The attic was no pleasant place: I believe he did not know how unpleasant it was, or he never would have locked me in with so little ceremony. In this summer weather, it was hot as Africa; as in winter, it was always cold as Greenland. Boxes and lumber filled it; old dresses draped its unstained wall—cobwebs its unswept ceiling. Well was it known to be tenanted by rats, by black beetles, and by cockroaches—nay, rumour affirmed that the ghostly Nun of the garden had once been seen here. A partial darkness obscured one end, across which, as for deeper mystery, an old russet curtain was drawn, by way of screen to a sombre band of winter cloaks, pendent each from its pin, like a malefactor from his gibbet. From amongst these cloaks, and behind that curtain, the Nun was said to issue. I did not believe this, nor was I troubled by apprehension thereof; but I saw a very dark and large rat, with a long tail, come gliding out from that squalid alcove; and, moreover, my eye fell on many a black-beetle, dotting the floor. These objects discomposed me more, perhaps, than it would be wise to say, as also did the dust, lumber, and stifling heat of the place. The last inconvenience would soon have become intolerable, had I not found means to open and prop up the skylight, thus admitting some freshness. Underneath this aperture I pushed a large empty chest, and having mounted upon it a smaller box, and wiped from both the dust, I gathered my dress (my best, the reader must remember, and therefore a legitimate object of care) fastidiously around me, ascended this species of extempore throne, and being seated, commenced the acquisition of my task; while I learned, not forgetting to keep a sharp look-out on the black-beetles and cockroaches, of which, more even, I believe, than of the rats, I sat in mortal dread. (148-9)
This moment also reminds me of the red room of Jane Eyre.
- Lucy’s role as the narrator adds to the realism of the novel. She is able to choose what to tell us and when to tell us the information needed to follow the story. For example, she withholds Dr. John’s true identity as her cousin Graham until it suits her. Also, the ending of the novel is fairly confusing. It is most likely the case that Emanuel dies on sea, however, Lucy is careful to not make that a certainty. Lucy is also aware of the desires of her readers, and wishes that she could’ve given us a happy ending, but that sort of conclusion is proven to be ultimately impossible.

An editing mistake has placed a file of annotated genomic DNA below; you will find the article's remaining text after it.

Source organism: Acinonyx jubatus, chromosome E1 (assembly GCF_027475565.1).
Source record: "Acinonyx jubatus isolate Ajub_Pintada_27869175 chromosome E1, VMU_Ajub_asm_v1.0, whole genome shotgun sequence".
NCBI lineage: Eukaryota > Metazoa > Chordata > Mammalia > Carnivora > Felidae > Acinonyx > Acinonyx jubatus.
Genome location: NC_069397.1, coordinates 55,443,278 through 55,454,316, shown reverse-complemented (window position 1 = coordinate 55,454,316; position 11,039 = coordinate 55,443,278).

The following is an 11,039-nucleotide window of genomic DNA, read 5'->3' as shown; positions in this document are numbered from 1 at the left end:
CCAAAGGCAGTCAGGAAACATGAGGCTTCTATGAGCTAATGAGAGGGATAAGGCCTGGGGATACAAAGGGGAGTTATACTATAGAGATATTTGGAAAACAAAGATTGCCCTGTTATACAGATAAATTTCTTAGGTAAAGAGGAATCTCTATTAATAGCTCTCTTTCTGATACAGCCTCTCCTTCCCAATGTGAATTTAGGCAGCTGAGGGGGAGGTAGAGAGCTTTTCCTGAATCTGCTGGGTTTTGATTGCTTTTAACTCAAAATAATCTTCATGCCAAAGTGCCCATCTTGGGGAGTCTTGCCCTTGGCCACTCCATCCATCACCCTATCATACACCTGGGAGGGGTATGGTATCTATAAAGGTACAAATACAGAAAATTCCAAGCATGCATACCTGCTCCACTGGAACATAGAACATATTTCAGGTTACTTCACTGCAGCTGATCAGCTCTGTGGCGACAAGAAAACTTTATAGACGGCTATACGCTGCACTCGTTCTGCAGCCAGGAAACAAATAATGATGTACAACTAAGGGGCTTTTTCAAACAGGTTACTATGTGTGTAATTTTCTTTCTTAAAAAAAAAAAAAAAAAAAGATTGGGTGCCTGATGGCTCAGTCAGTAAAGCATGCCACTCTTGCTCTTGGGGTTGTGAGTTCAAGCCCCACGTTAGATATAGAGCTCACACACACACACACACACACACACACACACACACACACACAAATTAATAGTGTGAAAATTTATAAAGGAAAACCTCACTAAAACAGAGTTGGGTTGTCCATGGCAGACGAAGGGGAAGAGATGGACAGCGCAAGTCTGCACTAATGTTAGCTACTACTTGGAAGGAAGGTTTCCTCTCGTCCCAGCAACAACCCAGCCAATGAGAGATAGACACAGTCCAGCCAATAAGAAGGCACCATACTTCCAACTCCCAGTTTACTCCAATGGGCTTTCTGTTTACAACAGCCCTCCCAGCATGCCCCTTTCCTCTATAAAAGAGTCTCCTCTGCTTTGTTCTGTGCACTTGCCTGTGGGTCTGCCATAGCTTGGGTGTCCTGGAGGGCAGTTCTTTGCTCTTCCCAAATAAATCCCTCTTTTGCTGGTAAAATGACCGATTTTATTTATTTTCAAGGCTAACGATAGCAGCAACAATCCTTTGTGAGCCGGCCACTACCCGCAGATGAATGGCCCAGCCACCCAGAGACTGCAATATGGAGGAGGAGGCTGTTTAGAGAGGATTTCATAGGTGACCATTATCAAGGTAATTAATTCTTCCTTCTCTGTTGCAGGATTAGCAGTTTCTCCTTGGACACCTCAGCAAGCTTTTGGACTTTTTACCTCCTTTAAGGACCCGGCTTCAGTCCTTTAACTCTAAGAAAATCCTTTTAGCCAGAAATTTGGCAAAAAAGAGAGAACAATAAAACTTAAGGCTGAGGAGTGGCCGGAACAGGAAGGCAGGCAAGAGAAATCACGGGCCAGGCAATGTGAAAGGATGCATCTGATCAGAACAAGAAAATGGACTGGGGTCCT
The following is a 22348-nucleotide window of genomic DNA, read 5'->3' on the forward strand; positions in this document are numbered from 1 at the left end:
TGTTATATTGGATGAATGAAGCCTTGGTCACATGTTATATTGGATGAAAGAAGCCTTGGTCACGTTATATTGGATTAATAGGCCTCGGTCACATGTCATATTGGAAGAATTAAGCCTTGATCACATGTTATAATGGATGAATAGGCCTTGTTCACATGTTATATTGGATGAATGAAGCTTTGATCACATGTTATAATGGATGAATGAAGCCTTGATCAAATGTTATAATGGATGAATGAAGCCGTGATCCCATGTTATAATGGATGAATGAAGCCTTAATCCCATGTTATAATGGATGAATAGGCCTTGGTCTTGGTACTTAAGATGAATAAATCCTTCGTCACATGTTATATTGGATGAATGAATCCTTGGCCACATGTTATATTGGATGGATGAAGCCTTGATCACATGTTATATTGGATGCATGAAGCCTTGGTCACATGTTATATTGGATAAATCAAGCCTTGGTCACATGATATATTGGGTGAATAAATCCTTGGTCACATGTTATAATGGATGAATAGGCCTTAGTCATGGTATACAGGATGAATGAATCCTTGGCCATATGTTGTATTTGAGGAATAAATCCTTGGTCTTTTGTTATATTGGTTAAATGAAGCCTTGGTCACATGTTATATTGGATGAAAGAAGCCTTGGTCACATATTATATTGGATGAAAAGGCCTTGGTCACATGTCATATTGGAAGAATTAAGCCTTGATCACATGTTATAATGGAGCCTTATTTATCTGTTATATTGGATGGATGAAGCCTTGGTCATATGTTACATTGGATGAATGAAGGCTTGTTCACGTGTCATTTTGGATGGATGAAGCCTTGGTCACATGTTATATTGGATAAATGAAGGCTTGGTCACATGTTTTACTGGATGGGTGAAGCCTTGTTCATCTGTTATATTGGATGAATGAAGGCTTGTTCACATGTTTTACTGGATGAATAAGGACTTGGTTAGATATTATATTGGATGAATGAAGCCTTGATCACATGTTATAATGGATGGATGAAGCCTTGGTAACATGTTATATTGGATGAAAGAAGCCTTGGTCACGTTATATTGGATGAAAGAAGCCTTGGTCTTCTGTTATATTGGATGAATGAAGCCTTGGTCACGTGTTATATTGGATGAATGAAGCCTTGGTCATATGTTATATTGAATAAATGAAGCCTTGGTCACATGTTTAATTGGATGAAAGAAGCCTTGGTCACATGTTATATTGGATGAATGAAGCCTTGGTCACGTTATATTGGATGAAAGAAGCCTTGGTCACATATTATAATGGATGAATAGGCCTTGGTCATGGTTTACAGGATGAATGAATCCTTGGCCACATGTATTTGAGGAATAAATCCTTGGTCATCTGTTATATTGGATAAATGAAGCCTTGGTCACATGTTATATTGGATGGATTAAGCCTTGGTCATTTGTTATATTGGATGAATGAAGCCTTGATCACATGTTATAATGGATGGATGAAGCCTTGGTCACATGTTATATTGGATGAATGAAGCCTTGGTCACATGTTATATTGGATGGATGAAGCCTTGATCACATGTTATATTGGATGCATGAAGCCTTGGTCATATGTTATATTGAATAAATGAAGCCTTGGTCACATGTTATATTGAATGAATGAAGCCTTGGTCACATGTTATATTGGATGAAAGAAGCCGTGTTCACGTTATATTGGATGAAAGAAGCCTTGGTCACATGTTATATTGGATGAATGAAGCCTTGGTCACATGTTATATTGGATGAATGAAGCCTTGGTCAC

The wind shifts to the west. Peace, peace, Banshee—”keening” at every window! It will rise—it will swell—it shrieks out long: wander as I may through the house this night, I cannot lull the blast. The advancing hours make it strong: by midnight, all sleepless watchers hear and fear a wild south-west storm. That storm roared frenzied, for seven days. It did not cease till the Atlantic was strewn with wrecks: it did not lull till the deeps had gorged their full of sustenance. Not till the destroying angel of tempest had achieved his perfect work, would he fold the wings whose waft was thunder—the tremor of whose plumes was storm.
Peace, be still! Oh! a thousand weepers, praying in agony on waiting shores, listened for that voice, but it was not uttered—not uttered till; when the hush came, some could not feel it: till, when the sun returned, his light was night to some!
Here pause: pause at once. There is enough said. Trouble no quiet, kind heart; leave sunny imaginations hope. Let it be theirs to conceive the delight of joy born again fresh out of great terror, the rapture of rescue from peril, the wondrous reprieve from dread, the fruition of return. Let them picture union and a happy succeeding life.
Madame Beck prospered all the days of her life; so did Père Silas;
Madame Walravens fulfilled her ninetieth year before she died. Farewell. (546)
Not only is this conclusion depressing, but it is very sudden. Strangely, by withholding certainties and passion in her conclusion, Brontë incorporates emotion into the text. It feels like Lucy is struggling to finish the story, but is unable to come to terms with what has most likely happened to her lover. It also adds to the horrific nature of deaths by sea, in that loved ones at home are unable to truly mourn their loss because of the inherent uncertainty.
Villette (1853) by Caitlin Duffy is licensed under a Creative Commons Attribution-ShareAlike 4.0 International License.